12. Use technology and teamwork to shift some of the functions now performed by physicians and practical nurses to nurse practitioners and physician assistants.
13. Establish a single purchaser  of drugs, and consider pre-funding for large drug expenditures; and allowing therapeutic substitutions for drug treatment wherever possible.
14. Re-think end-of life care. It should not become an excuse for every specialist in sight to bill the government.


1. The system must shift from Acute to Chronic Care and Health Promotion
2.  Canadians should be given more appropriate and equal access to pharmacare and home care. That probably means expanding the public health system. It bears repeating: what matters for efficiency is total cost, not just the cost to the taxpayer.
3. "Best to leave the Public Payer Model in Place, for Now---And at any rate, surely the incentive systems should be corrected first  before the system is opened to a two -tier approach." (Drummond, 19-20). 

 To this I would add: "surely the incentive systems should be corrected first  before raising billions more in taxes".  And if we exploit the single payer system's full potential to achieve efficiency with equity, we may not be tempted to go down the other path. The statistic that strikes me the most in this report is that Canada has lagged behind other countries in producing physicians, but has not moved at the same time to download more health care to non-physicians and out-of hospital clinics. No wonder we suffer from long wait times and clogged emergency wards! But as Bob Evans has noted in his most recent editorial in Healthcare Policy , simply moving to train more doctors, without first realizing how much we can do without them, simply shows that we have not really learned our lesson yet.  Evans's rueful conclusion (p.21):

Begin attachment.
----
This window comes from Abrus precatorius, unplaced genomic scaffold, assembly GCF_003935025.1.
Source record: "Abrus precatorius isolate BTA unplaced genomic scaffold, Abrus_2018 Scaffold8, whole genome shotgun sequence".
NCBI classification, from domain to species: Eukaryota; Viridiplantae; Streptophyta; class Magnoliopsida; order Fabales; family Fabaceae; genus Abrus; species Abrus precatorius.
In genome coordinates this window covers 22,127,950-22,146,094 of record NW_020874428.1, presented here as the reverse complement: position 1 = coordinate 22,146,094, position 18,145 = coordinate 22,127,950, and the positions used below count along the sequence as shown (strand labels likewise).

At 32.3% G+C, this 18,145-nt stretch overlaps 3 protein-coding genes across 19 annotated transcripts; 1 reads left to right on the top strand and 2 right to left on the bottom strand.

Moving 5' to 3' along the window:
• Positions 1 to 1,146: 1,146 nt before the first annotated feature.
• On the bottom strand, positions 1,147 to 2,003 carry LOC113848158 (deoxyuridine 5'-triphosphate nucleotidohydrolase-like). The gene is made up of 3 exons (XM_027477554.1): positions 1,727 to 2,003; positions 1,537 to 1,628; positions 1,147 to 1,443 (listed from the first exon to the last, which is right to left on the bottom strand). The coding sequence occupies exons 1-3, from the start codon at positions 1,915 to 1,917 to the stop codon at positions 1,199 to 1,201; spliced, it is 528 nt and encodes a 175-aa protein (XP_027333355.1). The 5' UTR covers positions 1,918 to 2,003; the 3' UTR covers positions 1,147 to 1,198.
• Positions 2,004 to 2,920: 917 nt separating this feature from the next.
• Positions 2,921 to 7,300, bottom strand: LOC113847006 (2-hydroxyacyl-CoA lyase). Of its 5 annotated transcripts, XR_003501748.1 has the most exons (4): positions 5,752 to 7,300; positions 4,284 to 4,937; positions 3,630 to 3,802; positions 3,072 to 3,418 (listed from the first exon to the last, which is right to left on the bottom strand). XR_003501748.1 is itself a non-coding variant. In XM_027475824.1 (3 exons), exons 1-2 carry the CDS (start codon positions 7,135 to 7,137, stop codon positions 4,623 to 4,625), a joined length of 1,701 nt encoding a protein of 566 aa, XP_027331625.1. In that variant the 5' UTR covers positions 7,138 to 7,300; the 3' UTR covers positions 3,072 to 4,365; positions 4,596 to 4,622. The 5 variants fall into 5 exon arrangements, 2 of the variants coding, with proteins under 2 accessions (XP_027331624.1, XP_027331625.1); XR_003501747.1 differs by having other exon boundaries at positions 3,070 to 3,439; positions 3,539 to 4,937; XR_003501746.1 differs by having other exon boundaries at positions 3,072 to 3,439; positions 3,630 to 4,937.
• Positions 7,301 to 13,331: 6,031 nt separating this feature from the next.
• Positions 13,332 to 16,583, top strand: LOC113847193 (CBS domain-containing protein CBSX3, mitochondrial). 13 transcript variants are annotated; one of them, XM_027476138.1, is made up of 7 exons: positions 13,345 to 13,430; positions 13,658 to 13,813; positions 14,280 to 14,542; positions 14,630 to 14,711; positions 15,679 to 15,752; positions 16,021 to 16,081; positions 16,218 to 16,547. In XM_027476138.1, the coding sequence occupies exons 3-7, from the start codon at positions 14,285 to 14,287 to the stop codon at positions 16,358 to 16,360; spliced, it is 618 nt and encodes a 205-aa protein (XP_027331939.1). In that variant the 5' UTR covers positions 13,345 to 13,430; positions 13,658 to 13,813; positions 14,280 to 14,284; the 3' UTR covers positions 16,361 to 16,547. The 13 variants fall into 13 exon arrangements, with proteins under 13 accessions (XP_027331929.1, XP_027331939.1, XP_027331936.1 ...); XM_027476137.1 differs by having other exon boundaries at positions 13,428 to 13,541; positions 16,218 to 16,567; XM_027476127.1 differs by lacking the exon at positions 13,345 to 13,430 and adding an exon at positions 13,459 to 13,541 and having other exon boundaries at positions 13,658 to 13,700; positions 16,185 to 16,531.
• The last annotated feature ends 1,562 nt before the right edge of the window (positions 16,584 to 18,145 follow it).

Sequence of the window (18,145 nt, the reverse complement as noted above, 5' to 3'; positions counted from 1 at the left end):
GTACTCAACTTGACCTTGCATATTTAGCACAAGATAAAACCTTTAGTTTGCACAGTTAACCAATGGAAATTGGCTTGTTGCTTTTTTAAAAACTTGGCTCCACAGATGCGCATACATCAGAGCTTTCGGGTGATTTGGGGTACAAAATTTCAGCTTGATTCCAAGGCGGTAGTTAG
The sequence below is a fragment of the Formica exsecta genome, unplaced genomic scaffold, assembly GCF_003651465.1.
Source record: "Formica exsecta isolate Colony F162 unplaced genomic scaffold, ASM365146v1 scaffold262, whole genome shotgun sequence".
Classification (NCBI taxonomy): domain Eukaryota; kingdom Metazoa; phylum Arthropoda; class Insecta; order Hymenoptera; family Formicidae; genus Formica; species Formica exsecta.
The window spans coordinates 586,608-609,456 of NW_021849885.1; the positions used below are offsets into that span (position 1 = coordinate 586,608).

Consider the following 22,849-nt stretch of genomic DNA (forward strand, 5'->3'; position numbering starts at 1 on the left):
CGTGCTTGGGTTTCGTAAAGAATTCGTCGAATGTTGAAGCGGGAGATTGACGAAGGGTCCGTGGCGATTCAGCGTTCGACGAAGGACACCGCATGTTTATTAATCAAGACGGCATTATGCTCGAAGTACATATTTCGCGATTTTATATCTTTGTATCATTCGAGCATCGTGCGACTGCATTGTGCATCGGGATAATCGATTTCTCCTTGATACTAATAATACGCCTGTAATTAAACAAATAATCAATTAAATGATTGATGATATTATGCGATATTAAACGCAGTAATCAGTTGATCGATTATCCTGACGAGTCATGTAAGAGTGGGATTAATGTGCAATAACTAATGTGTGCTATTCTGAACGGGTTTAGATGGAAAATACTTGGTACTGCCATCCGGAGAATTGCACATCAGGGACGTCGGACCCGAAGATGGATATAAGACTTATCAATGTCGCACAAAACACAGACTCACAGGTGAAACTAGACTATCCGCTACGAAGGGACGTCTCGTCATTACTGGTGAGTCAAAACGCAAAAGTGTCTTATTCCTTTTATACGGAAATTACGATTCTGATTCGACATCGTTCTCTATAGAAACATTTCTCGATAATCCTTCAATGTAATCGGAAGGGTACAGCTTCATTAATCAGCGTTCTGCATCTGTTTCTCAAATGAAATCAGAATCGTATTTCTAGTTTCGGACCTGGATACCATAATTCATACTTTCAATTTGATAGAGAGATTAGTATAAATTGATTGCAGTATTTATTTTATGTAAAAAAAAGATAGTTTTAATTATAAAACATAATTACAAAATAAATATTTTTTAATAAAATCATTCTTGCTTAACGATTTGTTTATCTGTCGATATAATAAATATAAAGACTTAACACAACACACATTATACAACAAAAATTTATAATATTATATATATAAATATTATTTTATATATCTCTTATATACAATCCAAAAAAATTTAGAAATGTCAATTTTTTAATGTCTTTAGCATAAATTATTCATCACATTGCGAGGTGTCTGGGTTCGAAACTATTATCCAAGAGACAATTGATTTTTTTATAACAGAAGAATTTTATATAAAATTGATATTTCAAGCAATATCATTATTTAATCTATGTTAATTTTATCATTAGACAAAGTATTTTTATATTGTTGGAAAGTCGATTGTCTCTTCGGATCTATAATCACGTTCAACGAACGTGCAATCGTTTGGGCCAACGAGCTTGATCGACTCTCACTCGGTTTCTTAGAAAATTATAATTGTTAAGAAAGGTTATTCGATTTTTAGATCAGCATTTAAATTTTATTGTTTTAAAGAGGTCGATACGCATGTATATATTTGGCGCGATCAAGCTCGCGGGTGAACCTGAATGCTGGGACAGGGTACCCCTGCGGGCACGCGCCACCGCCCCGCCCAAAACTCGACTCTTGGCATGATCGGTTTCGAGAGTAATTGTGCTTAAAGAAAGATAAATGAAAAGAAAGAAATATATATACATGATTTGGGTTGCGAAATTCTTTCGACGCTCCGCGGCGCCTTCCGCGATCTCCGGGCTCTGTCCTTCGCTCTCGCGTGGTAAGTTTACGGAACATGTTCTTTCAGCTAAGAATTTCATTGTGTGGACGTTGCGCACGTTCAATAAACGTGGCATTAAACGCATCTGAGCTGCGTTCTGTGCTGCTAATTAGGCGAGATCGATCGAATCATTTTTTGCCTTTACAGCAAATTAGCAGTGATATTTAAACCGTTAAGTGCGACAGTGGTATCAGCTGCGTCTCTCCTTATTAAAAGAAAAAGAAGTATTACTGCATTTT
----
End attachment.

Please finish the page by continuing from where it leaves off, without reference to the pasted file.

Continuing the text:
" Even if the growth in expenditures per physician can be reined in, the coming increases in numbers have, once again, foreclosed for decades the possibilities for exploiting the full competence of complementary and substitute health personnel, expanding interprofessional team practice and in general, shifting the mix. It will also be difficult, and expensive, for ministries of health to reallocate resources away from "doctors, drugs and hospitals" to long-term and home care, and the care of complex chronic conditions. While others talked, Canada's medical schools have acted. The money is pre-committed."